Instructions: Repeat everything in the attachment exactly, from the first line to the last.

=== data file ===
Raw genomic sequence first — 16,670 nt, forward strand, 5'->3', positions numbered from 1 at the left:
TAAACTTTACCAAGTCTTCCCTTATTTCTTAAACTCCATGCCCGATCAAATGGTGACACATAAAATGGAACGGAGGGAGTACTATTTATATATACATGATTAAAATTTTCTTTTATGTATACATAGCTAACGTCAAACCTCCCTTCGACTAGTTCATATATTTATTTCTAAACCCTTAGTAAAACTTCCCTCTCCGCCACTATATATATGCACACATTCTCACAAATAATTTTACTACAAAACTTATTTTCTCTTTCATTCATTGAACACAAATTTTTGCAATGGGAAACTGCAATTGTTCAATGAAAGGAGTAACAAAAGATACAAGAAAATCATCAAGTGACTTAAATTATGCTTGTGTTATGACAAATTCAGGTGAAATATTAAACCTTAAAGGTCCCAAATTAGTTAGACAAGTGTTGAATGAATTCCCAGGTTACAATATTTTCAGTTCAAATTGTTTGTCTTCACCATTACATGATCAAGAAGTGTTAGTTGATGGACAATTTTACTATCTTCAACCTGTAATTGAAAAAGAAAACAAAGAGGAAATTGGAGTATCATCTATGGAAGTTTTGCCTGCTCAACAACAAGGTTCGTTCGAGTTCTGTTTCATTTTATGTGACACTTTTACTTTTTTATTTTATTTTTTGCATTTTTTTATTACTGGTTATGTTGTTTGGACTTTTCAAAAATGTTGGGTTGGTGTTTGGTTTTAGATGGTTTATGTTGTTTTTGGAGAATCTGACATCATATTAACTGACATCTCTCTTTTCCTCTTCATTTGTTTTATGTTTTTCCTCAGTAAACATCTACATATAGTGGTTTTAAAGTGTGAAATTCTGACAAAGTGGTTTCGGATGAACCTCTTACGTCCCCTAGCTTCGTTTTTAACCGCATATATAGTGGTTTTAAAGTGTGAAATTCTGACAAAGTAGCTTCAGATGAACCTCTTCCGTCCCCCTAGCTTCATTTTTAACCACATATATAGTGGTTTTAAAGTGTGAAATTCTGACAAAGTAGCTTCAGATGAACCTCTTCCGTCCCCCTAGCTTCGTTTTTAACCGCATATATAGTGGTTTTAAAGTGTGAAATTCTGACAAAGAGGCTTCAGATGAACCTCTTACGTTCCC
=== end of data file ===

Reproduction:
Raw genomic sequence first — 16,670 nt, forward strand, 5'->3', positions numbered from 1 at the left:
TAAACTTTACCAAGTCTTCCCTTATTTCTTAAACTCCATGCCCGATCAAATGGTGACACATAAAATGGAACGGAGGGAGTACTATTTATATATACATGATTAAAATTTTCTTTTATGTATACATAGCTAACGTCAAACCTCCCTTCGACTAGTTCATATATTTATTTCTAAACCCTTAGTAAAACTTCCCTCTCCGCCACTATATATATGCACACATTCTCACAAATAATTTTACTACAAAACTTATTTTCTCTTTCATTCATTGAACACAAATTTTTGCAATGGGAAACTGCAATTGTTCAATGAAAGGAGTAACAAAAGATACAAGAAAATCATCAAGTGACTTAAATTATGCTTGTGTTATGACAAATTCAGGTGAAATATTAAACCTTAAAGGTCCCAAATTAGTTAGACAAGTGTTGAATGAATTCCCAGGTTACAATATTTTCAGTTCAAATTGTTTGTCTTCACCATTACATGATCAAGAAGTGTTAGTTGATGGACAATTTTACTATCTTCAACCTGTAATTGAAAAAGAAAACAAAGAGGAAATTGGAGTATCATCTATGGAAGTTTTGCCTGCTCAACAACAAGGTTCGTTCGAGTTCTGTTTCATTTTATGTGACACTTTTACTTTTTTATTTTATTTTTTGCATTTTTTTATTACTGGTTATGTTGTTTGGACTTTTCAAAAATGTTGGGTTGGTGTTTGGTTTTAGATGGTTTATGTTGTTTTTGGAGAATCTGACATCATATTAACTGACATCTCTCTTTTCCTCTTCATTTGTTTTATGTTTTTCCTCAGTAAACATCTACATATAGTGGTTTTAAAGTGTGAAATTCTGACAAAGTGGTTTCGGATGAACCTCTTACGTCCCCTAGCTTCGTTTTTAACCGCATATATAGTGGTTTTAAAGTGTGAAATTCTGACAAAGTAGCTTCAGATGAACCTCTTCCGTCCCCCTAGCTTCATTTTTAACCACATATATAGTGGTTTTAAAGTGTGAAATTCTGACAAAGTAGCTTCAGATGAACCTCTTCCGTCCCCCTAGCTTCGTTTTTAACCGCATATATAGTGGTTTTAAAGTGTGAAATTCTGACAAAGAGGCTTCAGATGAACCTCTTACGTTCCC